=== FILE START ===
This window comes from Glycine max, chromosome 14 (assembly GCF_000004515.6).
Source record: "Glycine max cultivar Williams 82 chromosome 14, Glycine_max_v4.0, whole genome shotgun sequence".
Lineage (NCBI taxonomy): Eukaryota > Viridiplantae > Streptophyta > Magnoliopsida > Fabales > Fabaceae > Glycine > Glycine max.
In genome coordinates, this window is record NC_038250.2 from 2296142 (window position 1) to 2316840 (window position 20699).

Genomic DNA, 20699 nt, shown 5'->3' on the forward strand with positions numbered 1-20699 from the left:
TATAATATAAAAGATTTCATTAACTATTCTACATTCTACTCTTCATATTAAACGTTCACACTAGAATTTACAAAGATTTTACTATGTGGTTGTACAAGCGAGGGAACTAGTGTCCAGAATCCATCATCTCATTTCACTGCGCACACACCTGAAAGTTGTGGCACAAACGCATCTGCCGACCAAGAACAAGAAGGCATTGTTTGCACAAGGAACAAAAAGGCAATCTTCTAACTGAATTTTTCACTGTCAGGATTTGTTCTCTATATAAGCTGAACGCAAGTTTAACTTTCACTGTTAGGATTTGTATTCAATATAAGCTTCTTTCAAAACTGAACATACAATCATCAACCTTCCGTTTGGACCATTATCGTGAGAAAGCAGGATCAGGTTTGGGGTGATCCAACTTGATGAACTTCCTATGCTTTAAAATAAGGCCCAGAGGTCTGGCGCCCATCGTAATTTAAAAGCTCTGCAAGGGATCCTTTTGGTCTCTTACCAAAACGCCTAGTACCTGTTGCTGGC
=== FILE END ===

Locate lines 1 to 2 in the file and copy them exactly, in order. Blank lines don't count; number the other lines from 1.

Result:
This window comes from Glycine max, chromosome 14 (assembly GCF_000004515.6).
Source record: "Glycine max cultivar Williams 82 chromosome 14, Glycine_max_v4.0, whole genome shotgun sequence".